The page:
I can honestly say that my wife and I have moved from being married and just roommates to being married and engaging in a blessed partnership. Fortunately, or unfortunately, we arrived at this point only after experiencing our share of peaks and valleys (probably more valleys than peaks). After extensive reading and talking and then more talking and reading...and praying, we decided that we wanted to compile some helpful resources that could be incorporated into a group format for married couples (more on that to come).

One of the sources that we are utilizing is Dr. Emerson Eggerichs' book "Love & Respect." Its a really cool book with its length mitigated by its ease to read and humorous stories. As you delve deeper into the book, you will realize that the contents is not rocket science and you will probably either find yourself saying "DUH!!!" or "This nonsense does not work because I have already tried it!!!!" Please be patient. The strength of this book lies in its ability to encourage couples to navigate its pages TOGETHER.

The author divides the book into sections that pertain to the couple, sections that pertain to only the husband, and sections that pertain only to the wife. The author's suggestion (and I agree) is that you and your partner should read everything.
So now that you have had a brief introduction, let me give you a small taste. Dr. Emeson uses the acronym C-O-U-P-L-E to illustrate how a husband can demonstrate love to his wife.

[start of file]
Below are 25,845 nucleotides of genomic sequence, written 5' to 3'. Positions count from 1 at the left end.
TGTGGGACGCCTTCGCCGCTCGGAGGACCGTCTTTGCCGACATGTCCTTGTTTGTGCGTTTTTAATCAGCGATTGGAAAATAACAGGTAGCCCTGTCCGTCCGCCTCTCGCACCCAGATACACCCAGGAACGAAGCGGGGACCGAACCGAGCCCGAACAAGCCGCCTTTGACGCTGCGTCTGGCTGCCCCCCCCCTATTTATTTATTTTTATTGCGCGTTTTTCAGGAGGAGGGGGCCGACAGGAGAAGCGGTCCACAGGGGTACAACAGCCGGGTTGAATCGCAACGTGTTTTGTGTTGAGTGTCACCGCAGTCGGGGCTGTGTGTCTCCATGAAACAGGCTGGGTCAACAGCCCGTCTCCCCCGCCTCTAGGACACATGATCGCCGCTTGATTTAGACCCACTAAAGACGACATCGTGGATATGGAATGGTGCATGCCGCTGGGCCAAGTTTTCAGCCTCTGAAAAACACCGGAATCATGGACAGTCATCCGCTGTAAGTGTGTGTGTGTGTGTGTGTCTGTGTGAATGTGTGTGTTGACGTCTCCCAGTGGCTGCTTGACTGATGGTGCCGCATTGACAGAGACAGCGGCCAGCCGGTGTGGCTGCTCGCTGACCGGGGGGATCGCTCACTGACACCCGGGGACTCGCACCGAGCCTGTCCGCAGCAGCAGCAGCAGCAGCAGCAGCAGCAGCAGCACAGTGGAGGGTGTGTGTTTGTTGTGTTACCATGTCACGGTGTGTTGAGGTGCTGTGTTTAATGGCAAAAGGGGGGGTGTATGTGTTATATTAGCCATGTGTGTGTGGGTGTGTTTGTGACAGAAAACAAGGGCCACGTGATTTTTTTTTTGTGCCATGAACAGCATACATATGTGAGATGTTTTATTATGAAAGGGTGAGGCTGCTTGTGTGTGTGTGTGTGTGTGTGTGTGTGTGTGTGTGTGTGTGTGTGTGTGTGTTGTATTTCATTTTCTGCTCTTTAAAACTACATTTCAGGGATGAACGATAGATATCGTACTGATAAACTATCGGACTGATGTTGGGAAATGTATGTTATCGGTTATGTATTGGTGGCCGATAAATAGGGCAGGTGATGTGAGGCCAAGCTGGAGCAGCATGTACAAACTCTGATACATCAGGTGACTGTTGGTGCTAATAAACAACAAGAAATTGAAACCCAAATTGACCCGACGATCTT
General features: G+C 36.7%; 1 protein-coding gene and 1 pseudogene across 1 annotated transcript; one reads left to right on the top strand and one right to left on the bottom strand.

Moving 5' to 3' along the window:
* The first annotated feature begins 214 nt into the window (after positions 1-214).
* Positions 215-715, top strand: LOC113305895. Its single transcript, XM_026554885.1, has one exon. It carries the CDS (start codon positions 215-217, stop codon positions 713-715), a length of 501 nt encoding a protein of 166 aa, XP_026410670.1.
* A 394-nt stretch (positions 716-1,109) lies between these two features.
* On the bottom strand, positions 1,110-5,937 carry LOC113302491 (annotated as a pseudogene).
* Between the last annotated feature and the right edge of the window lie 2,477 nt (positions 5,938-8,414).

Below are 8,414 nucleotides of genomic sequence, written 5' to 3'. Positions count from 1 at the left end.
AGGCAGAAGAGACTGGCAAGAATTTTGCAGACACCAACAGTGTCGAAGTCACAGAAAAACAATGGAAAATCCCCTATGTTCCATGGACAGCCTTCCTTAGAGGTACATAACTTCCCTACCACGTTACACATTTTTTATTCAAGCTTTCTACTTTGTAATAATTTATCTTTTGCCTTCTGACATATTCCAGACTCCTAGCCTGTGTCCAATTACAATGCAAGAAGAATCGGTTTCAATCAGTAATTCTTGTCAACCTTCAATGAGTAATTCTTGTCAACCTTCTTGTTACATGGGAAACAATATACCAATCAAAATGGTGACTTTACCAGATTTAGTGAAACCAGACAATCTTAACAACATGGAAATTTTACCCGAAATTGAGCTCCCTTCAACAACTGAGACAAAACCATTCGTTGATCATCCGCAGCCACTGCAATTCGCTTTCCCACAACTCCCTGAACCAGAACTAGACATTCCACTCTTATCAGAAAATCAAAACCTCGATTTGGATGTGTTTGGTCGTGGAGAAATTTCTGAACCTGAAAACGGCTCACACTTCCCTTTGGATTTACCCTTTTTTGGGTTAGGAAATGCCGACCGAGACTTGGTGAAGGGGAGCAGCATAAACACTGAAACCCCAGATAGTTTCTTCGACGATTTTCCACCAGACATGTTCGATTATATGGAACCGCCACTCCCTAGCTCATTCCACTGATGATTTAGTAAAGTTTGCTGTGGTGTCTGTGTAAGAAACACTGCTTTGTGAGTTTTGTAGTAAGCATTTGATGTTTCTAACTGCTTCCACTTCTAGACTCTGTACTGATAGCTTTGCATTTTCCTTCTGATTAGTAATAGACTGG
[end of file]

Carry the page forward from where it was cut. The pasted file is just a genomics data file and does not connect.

"Your wife will feel loved when you move toward her and let her know that you want to be close with a look touch, or smile."

"She wants to talk about things. She wants to have her problems out in the open for discussion in order to solve them."

"Your wife is vulnerable to you in at least two areas: (1) when you say things such as 'I just don't understand you...I wonder if it's worth it to try?' and (2) when you dishonor her by treating her less than an equal..."
"Without peace in you relationship, she [your wife] doesn't feel close, she doesn't feel you're open, and she certainly does not think that you are understanding."

"A woman always likes to hear her husband exclaim 'You alone are my love'."

"God has made women so that they want to be esteemed, honored, and respected. The way to honor your wife, as well as to honor you covenant with God, is to treasure her."

Take care and God bless



Tuesday, June 22, 2010

Live Oak Values 1 - Jesus Changes Everything

Today I am going to start a series about what Live Oak Church believes to be important and places great value on in our lives. All of Live Oak's values can be found with a short explanation on our website:

We believe "Jesus changes everything". When God became a human man named Jesus who would sacrifice himself to save every one of us, a life changing event took place for us all.

How many of you would die for someone? I know that I would give my life for my son or my husband but if you put me in a position to save a serial killer or even just someone I didn't like very much, my answer would most likely change.

Most of us operate based on a system of credits and debits. We have to earn each other's trust. We have to earn our position in society. We have to earn our position at our workplace. Even within our own families we jockey for position based on what we have or have not done. Most families, whether you want to admit it or not, have the "good child" and the "troubled or difficult child". When we are so used to having to earn our way through life it is hard to understand that Jesus simply offers us grace and forgiveness for free.